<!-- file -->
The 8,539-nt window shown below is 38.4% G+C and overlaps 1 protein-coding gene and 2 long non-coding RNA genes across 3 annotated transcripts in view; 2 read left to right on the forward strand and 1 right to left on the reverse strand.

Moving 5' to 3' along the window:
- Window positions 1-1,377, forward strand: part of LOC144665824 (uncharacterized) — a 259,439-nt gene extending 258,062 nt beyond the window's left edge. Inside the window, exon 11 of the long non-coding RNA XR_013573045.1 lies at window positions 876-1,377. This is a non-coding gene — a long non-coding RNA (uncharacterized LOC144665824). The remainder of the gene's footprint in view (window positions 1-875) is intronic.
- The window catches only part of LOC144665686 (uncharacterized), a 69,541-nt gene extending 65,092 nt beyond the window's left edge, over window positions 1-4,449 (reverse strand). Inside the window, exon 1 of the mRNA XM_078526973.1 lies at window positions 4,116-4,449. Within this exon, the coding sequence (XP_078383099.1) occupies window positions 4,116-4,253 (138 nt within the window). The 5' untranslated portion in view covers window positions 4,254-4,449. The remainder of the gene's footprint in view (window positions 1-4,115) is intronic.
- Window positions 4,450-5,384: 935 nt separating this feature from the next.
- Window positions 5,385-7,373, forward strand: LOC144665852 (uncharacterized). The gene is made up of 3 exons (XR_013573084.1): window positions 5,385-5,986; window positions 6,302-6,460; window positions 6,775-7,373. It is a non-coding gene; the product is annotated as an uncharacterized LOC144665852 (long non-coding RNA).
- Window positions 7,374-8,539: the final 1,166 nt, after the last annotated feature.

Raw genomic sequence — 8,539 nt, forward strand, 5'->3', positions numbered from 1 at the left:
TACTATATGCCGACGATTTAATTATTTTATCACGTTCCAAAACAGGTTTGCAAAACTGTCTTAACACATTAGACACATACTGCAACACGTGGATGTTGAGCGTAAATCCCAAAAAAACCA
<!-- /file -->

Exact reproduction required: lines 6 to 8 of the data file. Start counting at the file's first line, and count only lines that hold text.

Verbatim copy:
- Window positions 5,385-7,373, forward strand: LOC144665852 (uncharacterized). The gene is made up of 3 exons (XR_013573084.1): window positions 5,385-5,986; window positions 6,302-6,460; window positions 6,775-7,373. It is a non-coding gene; the product is annotated as an uncharacterized LOC144665852 (long non-coding RNA).
- Window positions 7,374-8,539: the final 1,166 nt, after the last annotated feature.

Raw genomic sequence — 8,539 nt, forward strand, 5'->3', positions numbered from 1 at the left: